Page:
For the sake of simplicity of comparison, let us assume that the whole ½ acre is planted to field corn only, my yield being what it generally is, about 95 bushels per acre (small potatoes in this area) and corn selling at $3 a bushel. My gross income from the corn would be $285 per acre. I’ve used about $7 worth of gas, oil, and fuel, including spreading the manure on my ½ acre, which works out to $14 per acre. Three or four sacks of wood ashes go on each load of manure for lime and potash, but these are free. The manure itself is free, as is the nitrogen from the plowed down clover sod. My hoe, the only herbicide I use, is for all practical purposes free, too—I paid 50¢ for it at a farm sale twenty-three years ago. I save the open-pollinated seed from the preceding year’s crop. So my variable out-of-pocket costs per acre are $14—let’s say $15 if I include the bit of hybrid seed I sometimes use.

Now let us look at the variable costs a factory farmer must pay, using figures for 1984 as budgeted by the agricultural economists at Ohio State University for a 150-bushel yield. With corn at $3 a bushel, the factory farmer will gross $450 per acre, but after deducting variable costs, will have only $239. My 95-bushel-per-acre crop will have grossed $285, minus $15 in variable costs, to equal $270. And what if the factory farmer did not hit his 150-bushel goal, which is entirely more possible than my not hitting my 95? In last year’s bad drought, I still got 95 bushels, while the 150-bushel factory farmers were also getting 95, and some, just 2 miles away, were getting only 40 bushels.

But of course that’s not all the factory farmer’s costs. Fixed costs are also figured by the university.

If the price of corn averages $2.50 a bushel during 1984 (the university, in fact, projects only a $2.40 price), the factory farmer will have lost $32.00 per acre.

I don’t have any fixed costs to speak of. On a farm of my size it is ludicrous to figure a land charge—no farmer is going to want to rent my ½ acre by itself. What’s more, that land is paid for out of my regular job and would be there for me to enjoy whether I farmed it or not. Nor can I rightfully figure in a labor or management charge, as these are my pleasures, not costs. As for a machinery charge, my ancient equipment was either given to me for next to nothing, or, in the case of the tractor, is so old it is probably gaining value as an antique now, rather than costing me anything.

Nor does that tell the whole story. My corn is not marketed as such but is fed through animals at a “cost” of only my labor and thus the “profit” is increased several times. Then the food produced is consumed at home, not sold at wholesale, and so we can figure its value at the retail prices we’d have to pay if we bought rather than produced it ourselves.

Now you know why small and medium-size farms trying to operate the agribusiness way are going out of business, and why small farms like those of the Amish, where farmers are trying to do what I do but on a larger scale, are making very good money indeed.

The practice of garden farming, moreover, is not limited to rural areas of relatively large homesteads, either. It can be practiced in the suburbs and in the city. In fact, the inner city is especially ripe for it because there is plenty of human labor there to substitute for the expensive machinery and chemicals of factory farms. There are also tons (literally) of deteriorating buildings that could be recycled into barns and all sorts of wooden tools, furniture, and shelters. Those acres of crumbling buildings and rubbled ghetto lots could all blossom with tiny garden farms.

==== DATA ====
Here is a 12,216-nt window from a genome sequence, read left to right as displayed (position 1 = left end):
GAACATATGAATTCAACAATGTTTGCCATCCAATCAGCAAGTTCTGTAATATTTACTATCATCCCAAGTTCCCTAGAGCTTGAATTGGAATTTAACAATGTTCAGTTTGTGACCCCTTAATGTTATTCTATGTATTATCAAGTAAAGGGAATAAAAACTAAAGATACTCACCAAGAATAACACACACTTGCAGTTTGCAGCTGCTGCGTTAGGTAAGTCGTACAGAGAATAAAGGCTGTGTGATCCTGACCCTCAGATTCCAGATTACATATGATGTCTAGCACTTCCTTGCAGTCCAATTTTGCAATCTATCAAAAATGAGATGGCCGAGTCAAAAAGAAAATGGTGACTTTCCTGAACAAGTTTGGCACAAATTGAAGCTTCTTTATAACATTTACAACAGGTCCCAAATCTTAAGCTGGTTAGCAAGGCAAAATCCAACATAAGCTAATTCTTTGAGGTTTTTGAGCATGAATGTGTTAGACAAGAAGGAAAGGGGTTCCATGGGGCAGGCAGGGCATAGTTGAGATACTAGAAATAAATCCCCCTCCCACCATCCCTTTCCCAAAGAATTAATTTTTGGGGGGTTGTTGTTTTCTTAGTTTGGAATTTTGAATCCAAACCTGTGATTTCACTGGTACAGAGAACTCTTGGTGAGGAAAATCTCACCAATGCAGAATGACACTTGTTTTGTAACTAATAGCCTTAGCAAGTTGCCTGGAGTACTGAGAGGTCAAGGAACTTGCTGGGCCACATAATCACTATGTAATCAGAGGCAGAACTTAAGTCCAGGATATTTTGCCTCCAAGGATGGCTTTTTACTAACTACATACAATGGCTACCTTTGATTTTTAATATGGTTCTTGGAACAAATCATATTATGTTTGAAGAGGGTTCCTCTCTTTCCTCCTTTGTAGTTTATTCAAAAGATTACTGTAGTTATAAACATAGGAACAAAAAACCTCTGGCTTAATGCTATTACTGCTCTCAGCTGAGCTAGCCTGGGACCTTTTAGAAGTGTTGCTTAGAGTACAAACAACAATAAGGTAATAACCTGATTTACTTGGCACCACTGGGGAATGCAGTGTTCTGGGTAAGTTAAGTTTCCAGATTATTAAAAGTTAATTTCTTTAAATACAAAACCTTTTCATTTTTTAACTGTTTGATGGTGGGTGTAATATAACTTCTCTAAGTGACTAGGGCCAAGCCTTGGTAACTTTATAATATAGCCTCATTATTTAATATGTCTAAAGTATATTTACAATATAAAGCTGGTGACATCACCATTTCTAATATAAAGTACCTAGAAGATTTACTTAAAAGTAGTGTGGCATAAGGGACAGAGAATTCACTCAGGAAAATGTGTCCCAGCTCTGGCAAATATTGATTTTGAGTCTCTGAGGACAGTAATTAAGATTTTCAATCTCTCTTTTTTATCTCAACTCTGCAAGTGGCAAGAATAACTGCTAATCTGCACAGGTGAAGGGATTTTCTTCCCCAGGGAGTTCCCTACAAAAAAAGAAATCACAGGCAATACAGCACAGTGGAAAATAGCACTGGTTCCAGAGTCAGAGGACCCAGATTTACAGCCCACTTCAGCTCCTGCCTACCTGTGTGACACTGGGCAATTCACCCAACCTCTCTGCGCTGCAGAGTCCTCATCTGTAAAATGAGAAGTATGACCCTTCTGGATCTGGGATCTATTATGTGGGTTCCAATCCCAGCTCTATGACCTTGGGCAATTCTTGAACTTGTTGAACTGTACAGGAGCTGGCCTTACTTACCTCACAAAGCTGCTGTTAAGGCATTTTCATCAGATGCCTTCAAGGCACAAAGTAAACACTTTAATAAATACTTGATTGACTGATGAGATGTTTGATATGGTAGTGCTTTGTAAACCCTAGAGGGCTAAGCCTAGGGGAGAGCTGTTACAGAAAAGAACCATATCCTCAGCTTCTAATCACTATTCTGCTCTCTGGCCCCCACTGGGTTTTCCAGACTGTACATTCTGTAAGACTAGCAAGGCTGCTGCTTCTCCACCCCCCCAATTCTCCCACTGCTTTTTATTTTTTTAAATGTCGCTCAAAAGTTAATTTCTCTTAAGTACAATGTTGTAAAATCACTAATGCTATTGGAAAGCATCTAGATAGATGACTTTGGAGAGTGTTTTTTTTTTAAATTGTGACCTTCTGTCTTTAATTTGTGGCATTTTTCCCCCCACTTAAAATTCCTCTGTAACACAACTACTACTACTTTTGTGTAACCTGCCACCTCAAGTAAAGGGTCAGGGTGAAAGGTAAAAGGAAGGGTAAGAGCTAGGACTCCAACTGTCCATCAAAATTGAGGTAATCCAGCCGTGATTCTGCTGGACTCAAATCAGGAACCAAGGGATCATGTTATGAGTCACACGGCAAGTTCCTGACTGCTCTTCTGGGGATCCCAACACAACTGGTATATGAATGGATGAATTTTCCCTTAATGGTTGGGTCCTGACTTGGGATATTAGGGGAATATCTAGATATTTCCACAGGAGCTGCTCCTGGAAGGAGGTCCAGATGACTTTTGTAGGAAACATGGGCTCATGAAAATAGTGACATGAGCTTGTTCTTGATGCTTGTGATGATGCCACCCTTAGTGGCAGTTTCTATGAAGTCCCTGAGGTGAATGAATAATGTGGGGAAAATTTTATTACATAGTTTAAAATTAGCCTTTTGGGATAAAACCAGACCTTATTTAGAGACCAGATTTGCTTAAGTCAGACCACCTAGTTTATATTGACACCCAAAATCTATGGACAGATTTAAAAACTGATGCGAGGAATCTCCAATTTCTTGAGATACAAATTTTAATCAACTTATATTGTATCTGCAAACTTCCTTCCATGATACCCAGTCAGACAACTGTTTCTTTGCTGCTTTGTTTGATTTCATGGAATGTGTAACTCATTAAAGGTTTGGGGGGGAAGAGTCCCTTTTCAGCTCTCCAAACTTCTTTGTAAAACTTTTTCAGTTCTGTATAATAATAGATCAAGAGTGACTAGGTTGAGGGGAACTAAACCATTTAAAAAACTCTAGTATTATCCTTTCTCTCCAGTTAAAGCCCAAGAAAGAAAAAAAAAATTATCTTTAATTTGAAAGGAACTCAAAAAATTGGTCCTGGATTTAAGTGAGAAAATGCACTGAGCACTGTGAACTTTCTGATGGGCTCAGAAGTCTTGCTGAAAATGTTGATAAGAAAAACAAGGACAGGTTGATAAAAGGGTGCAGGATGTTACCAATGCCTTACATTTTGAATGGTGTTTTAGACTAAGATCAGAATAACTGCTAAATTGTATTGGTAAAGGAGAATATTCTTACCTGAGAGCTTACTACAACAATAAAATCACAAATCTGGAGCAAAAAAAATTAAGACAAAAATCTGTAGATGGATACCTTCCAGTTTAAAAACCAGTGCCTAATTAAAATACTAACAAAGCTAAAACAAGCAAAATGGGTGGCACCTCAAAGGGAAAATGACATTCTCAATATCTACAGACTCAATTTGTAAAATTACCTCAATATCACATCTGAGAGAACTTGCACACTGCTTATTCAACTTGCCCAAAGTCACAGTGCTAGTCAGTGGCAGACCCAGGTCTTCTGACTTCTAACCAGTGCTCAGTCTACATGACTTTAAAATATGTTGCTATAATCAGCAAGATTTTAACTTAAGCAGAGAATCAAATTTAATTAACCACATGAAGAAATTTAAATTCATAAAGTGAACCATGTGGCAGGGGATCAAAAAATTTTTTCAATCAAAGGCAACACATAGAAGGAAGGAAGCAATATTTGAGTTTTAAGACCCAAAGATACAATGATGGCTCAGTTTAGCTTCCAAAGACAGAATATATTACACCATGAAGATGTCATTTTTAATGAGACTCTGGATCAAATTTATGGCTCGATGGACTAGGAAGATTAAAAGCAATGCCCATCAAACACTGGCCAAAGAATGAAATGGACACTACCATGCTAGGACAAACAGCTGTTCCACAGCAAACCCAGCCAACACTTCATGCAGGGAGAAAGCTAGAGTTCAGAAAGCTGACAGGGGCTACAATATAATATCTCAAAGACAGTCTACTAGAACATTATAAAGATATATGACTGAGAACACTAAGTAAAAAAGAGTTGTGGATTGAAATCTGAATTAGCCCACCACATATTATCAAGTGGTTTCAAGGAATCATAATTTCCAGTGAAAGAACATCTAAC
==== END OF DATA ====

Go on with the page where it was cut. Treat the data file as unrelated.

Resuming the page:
Addedum June 2008:

Corn is selling for over $7.00 a bushel (the recent floods pushed it over $8.00), something no one would have predicted even two years ago. Yet the costs involved have also doubled and tripled for the commercial farmer while the costs for the garden farmer, saving his own corn seed and not using chemical fertilizers and little if any of herbicides and insecticides, have not gone up much at all, especially since he is not renting or buying more land but owns his small acreage or backyard as part of his homestead—as part of his HOME—not as an investment to make money in cash grain.

Therefore his out of pocket costs have not gone up hardly at all except for the small amount of gasoline or diesel he uses as fuel. For the factory farmer, $7.00 a bushel corn is not a great boon but only means that all his costs have gone sky high too. For the garden farmer, however, seven dollar corn represents a real increase in the worth of his labor since he does not have the costs involved in growing seven dollar corn commercially.

This is the secret of the success of Amish farmers. They benefit from the rises in farm prices without a concomitant rise in their cost of production. They can sell on the inflated 21st century market while continuing to farm with horses and other low cost methods from the 19th and 20th centuries. That is why commercial farmers secretly despise the Amish, and no doubt now, the garden farmer. And the higher prices climb with shortages of chemical fertilizers, fuel, and land, the more advantageous it will be for the garden farmer.

The bottom line is that those of us who have been championing a different approach to food production than that of factory farming are about to be vindicated.
See also Gene’s The Lovely, Life-Saving Virtue of Laziness

Gene and Carol Logsdon have a small-scale experimental farm in Wyandot County, Ohio.
Gene is author of
The Mother of All Arts: Agrarianism and the Creative Impulse (Culture of the Land)
and The Last of the Husbandmen: A Novel of Farming Life
Excerpted from Gene Logsdon’s Practical Skills: A Revival of Forgotten Crafts, Techniques, and Traditions

© 1985 Gene Logsdon and Rodale Press, Inc.
Image Credit: Carol Logsdon |